Necrotizing Fasciitis

I saw a patient the other day with a gluteal/perianal swelling consistent with abscess.  It looked erythematous, swollen, tender and indurated as a usual abscess would be…roughly 10cm extending from the external anal sphincter into the gluteal area.  What made this abscess interesting was that we could feel a small amount of crepitus on exam.  Bedside ultrasound was hindered by what appeared to be air (unfortunately I didn’t save the ultrasound!).  Here is what appeared on CT imaging of her pelvis:

Nec Fasc 1

This is a non-contrast CT because the patient’s creatinine was elevated.  However you can see extensive gas formation in the gluteal area.  It extended up near the sacrum and rectum.  The patient was taken to the operating room for debridement with concerns for necritizing fasciitis.  The amount of gas on CT was not anticipated based on physical exam (the patient had only a little bit of crepitus that could have been missed).

Necrotizing fasciitis on imaging shows up as air in the soft tissue.  This can be seen on plain films but the extent is better characterized on CT.

A couple learning points from this case:

1.  Use ultrasound on your abscesses!  You never know what you may find.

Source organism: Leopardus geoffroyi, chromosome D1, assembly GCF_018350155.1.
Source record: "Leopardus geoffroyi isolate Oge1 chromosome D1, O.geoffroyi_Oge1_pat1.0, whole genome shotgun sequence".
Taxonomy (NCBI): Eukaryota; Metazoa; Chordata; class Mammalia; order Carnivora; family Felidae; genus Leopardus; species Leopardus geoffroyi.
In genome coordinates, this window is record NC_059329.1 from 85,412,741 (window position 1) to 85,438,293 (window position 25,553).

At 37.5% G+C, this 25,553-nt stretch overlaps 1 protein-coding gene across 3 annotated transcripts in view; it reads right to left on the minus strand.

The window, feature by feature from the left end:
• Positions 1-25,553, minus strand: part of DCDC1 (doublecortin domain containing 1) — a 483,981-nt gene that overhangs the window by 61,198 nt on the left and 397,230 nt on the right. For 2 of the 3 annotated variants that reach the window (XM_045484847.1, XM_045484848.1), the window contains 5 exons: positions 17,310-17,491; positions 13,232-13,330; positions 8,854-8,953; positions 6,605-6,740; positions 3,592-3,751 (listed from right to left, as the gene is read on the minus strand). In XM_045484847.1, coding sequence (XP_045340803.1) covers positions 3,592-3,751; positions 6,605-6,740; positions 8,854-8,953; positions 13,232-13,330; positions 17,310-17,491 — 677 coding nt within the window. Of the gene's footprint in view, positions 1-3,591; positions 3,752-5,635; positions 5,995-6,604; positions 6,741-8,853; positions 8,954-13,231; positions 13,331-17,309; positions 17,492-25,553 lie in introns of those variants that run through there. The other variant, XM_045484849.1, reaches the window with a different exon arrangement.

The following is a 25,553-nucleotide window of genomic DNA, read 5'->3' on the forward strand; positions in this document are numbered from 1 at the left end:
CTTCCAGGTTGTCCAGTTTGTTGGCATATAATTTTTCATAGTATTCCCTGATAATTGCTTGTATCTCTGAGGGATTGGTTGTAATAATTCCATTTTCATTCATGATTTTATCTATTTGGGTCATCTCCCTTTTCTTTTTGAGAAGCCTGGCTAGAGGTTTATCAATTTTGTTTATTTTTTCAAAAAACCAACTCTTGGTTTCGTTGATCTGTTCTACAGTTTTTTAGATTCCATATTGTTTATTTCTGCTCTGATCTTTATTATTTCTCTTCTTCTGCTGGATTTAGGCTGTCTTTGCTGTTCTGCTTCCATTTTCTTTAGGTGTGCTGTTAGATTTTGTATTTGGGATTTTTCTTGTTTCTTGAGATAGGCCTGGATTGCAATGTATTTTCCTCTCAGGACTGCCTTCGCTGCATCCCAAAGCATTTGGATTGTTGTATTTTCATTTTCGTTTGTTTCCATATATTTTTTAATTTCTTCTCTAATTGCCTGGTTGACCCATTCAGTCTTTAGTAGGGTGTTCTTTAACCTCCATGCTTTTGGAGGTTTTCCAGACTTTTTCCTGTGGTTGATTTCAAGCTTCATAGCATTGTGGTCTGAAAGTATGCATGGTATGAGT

2.  Crepitus is bad.  Even a little bit.  Consider a deep, serious infection that could spread rapidly.

3.  If Necritizing Fasciitis is suspected:  obtain early broad spectrum antibiotics, resuscitation, surgical consultation, and CT imaging for characterization.

Author:  Russell Jones, MD


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EMREMS: Radiology in Emergency Medicine

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One Comment on “Necrotizing Fasciitis”

  1. Vince D Says:

    Great case! I was just corresponding with the guys over at the Ultrasound Podcast about the use of US to differentiate simple abscess from nec fasc. It’s such a big deal in emergency medicine and can present so insidiously early on that I can’t imagine an argument against getting comfortable with the findings and US-ing every abscess that comes in. It’s not going to find them all and CT is still the gold-standard, but I have a feeling that it would help identify a lot more early cases.


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